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One of the country's largest man-made public water supplies, Quabbin Reservoir dominates the landscape in Western Massachusetts. Supplying much of the drinking water to the greater Boston area, the reservoir is heavily protected by its surroundings with the aim of providing pure water to Massachusetts residents.
Completed in 1939 with the goal of a natural gravity-fed water supply suitable for a growing population, Quabbin Reservoir forced considerable change to the landscape left by early colonial settlers. Four towns disappeared beneath the waters of the new Quabbin, their ancestral graves removed to higher ground, and many of their buildings either moved or dismantled. In place of the former towns of Enfield, Dana, Prescott and Greenwich, nearly 40% of all Massachusetts residents now have a permanent water supply and a source of outdoor recreation.
Quabbin Reservoir covers more than 24,000 acres of water surrounded by 56,000 acres of protected watershed. The reservoir lies in the Swift River Valley, where three branches of the river were impounded by the Goodnough Dike and the Winsor Dam to produce the large lake. Careful planning to incorporate forested protection for the watershed assures that the water remains clean. And, although a ban on body contact with the water prohibits swimming, a good-sized park offers walking trails, bicycling and water views provided by an observation tower. Fishing is permitted in certain areas of the reservoir between May and October, with provisions for shoreline fishing offered in selected areas.
Quabbin Park, located at the south end of the reservoir, is the only area accessible by vehicle and serves as the access point for all park activities. The wooded setting houses a Visitors Center, the observation tower, miles of walking trails, cycling paths and the Quabbin Park Cemetery-the new resting place of the old settlers. Recent archeological surveys have shown that a large number of sites, both Native American and colonial habitation, need further study within the park, adding to the rich history of the region.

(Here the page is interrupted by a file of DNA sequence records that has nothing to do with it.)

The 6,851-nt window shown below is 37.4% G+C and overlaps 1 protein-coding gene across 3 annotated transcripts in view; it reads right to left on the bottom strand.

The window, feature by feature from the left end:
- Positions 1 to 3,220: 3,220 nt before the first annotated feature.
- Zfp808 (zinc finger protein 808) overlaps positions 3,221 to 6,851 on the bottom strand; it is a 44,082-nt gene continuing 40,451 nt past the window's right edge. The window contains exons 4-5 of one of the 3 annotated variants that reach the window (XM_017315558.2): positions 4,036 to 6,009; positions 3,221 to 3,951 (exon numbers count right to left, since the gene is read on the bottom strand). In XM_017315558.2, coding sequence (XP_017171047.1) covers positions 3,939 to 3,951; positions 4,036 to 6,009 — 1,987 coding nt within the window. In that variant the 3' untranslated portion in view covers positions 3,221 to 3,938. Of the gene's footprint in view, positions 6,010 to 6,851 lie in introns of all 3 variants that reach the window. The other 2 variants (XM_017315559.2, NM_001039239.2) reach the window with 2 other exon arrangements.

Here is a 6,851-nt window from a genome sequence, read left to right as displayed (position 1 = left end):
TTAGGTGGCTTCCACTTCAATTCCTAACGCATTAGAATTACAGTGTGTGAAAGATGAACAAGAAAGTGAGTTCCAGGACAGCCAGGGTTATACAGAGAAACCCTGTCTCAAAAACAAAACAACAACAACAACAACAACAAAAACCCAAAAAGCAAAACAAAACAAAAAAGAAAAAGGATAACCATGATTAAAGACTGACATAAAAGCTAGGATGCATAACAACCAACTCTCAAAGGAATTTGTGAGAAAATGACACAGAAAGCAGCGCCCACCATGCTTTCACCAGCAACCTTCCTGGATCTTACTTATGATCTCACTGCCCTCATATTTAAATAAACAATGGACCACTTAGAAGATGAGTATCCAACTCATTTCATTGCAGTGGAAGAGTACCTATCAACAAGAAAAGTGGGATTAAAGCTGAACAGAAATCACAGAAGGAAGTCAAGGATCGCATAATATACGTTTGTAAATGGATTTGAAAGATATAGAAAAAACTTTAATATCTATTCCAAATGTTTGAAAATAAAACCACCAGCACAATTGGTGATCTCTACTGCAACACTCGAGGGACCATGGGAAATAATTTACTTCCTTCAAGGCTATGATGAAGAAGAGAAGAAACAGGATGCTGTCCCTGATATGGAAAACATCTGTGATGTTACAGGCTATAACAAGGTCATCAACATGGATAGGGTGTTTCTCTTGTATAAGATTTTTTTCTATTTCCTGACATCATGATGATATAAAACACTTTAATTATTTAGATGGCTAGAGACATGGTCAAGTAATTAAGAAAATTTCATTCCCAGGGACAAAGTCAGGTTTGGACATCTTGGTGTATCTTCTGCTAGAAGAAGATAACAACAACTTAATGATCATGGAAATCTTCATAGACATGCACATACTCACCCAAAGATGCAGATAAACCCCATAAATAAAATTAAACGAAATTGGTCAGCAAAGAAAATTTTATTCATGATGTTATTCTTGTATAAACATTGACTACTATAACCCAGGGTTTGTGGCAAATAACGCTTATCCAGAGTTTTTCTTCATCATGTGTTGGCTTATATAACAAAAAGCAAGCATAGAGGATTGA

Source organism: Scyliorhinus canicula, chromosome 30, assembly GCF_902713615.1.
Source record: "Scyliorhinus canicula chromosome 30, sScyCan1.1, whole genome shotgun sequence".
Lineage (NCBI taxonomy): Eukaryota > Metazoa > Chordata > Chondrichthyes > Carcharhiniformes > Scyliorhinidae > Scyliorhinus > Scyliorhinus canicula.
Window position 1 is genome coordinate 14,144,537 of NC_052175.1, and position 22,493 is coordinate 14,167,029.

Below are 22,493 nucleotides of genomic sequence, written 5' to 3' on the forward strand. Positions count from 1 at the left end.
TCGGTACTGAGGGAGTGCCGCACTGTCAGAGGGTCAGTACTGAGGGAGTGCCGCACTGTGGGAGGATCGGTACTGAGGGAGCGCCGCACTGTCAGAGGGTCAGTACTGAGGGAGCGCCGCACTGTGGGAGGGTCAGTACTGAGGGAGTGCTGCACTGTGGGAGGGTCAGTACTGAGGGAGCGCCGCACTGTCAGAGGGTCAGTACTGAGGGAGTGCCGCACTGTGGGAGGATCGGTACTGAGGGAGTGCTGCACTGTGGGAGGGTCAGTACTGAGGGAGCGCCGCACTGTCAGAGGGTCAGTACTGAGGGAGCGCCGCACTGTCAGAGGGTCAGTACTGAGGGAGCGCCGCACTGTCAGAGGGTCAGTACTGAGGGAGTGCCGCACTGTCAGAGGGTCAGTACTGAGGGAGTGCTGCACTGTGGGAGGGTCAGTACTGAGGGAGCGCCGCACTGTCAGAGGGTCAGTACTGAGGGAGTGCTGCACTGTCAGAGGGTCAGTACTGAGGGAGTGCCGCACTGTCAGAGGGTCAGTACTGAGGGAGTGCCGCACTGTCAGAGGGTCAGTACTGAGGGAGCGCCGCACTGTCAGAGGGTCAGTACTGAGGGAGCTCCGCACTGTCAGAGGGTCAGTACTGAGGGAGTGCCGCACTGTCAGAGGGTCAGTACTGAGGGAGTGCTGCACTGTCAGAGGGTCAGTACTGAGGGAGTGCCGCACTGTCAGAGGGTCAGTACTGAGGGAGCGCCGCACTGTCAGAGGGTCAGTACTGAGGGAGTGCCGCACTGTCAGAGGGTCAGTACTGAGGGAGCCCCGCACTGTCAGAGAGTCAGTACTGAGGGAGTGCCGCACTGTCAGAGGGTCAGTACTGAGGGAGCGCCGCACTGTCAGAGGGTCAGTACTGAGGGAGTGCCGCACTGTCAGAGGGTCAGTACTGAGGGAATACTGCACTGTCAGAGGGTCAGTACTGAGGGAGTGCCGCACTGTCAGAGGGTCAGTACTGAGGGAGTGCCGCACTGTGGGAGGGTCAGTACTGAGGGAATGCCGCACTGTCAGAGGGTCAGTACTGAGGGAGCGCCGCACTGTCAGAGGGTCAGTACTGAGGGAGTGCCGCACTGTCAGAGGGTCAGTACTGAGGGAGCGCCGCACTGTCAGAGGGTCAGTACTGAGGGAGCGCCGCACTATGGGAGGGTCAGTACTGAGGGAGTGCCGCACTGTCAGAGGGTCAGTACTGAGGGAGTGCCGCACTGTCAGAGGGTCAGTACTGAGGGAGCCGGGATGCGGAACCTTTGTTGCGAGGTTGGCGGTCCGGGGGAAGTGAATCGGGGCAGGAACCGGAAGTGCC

Surrounded by the Quabbin Reservation forests, wildlife is plentiful in the park and surrounding woods. Several islands in the reservoir are off-limits to visitors and serve as nesting areas for bald eagles and loons. Recently, biological proof of the presence of a cougar in the reservation was found, leading wildlife experts to rethink their estimates of the animals' possible range and populations. Bird watching and sighting deer, rabbit, coyote, raccoon, squirrel and other common forest dwellers is a favored activity among visitors who bring their binoculars and hiking boots. Deer have become overly-plentiful, so a restricted deer hunt is organized each year with permits issued by lottery. With hunters restricted to specific areas, deer populations remain manageable.
Because invasive species could endanger the healthy ecosystem, strict boat inspection measures are required by law for private boats. Many avoid the issue by renting fishing boats from the Quabbin Park staff. Three staffed boat ramps are located around the reservoir. Boat motor requirements keep all boats below a 25 hp maximum. The same concern for possible infestation by invasive species has led to a complete ban on private canoes, kayaks, pontoons, inflatable boats and sailboats; kayaks and canoes can be rented from the Park. Several small ponds within the park permit hand-carried canoes and kayaks, either for fishing or pleasant paddling.